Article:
Sunday, December 24, 2006

Jesus Superstar

Give most adults two drinks and ask them whether Jesus is Santa for grownups and they will seriously ponder the question. For many grownups and even some kids, Jesus is the invisible friend who never goes away, like Santa, always watching. They set the voice of Jesus as chief among the inner voices that tell them what to do. It gives them control.

Granted that there was a person born 2007 years ago who spent his years from age 12 to 30 among the Essenes, the Sufis of the time, a people who made a science of spiritual practices. Granted that his followers taught a path so radical that 11 of the 12 primary disciples were martyred by the powers that be. Granted that their followers created a new organizational order, with churches linked by message and messenger, hidden in the crevices, distributed rather than centralized. A newer, more democratic order.

What we have made of Jesus reflects our needs. Just as what we have made of Saint Nicholas reflects the needs of children.

If we need Jesus to be strong and reassuring, Jesus is strong and reassuring. If we need Jesus to be warm and enfolding, Jesus is warm and enfolding. If we need Jesus to be militant and vengeful, Jesus is militant and vengeful.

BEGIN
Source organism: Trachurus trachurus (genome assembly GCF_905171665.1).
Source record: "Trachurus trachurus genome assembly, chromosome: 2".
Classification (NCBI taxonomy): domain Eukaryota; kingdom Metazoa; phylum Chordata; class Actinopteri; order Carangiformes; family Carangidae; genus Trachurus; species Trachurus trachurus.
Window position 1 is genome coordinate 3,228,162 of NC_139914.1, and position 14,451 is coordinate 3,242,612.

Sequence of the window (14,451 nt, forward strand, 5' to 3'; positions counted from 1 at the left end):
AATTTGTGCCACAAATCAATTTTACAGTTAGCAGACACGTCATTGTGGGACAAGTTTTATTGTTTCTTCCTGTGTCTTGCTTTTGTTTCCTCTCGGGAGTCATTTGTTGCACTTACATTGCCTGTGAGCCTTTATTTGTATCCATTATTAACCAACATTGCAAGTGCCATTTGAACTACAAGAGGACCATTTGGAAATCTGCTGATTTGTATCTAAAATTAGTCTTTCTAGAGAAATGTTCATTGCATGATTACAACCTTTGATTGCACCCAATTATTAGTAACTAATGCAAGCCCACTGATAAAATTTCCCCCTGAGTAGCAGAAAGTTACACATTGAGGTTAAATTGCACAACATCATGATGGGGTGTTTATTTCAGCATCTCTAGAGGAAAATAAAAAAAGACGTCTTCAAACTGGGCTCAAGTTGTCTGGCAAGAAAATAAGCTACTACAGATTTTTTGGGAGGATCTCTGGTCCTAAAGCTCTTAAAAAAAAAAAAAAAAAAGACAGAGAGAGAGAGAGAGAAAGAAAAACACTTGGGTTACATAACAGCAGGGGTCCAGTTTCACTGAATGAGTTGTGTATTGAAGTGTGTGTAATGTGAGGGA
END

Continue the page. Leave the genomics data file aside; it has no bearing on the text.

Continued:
What children learn from Santa Claus is that they have the power to believe. They believe in Santa for a few years. As they grow, they learn to distinguish theater from reality and faith fades into reason. At this point many of them are introduced to Jesus and are told that if they can have belief, they will have Jesus' presence in their lives. If they can conjure up belief, they will have their savior.

On top of the politics, on top of the personal self-delusions, sits a spiritual message that Jesus taught, ignored but serene.

Man is holy.

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Original blog entry edited and polished a bit 12/31/06. DM.

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